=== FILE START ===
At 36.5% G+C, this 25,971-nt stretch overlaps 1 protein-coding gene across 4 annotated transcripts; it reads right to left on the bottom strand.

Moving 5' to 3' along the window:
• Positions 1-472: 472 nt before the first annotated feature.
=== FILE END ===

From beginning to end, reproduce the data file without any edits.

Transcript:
At 36.5% G+C, this 25,971-nt stretch overlaps 1 protein-coding gene across 4 annotated transcripts; it reads right to left on the bottom strand.

Moving 5' to 3' along the window:
• Positions 1-472: 472 nt before the first annotated feature.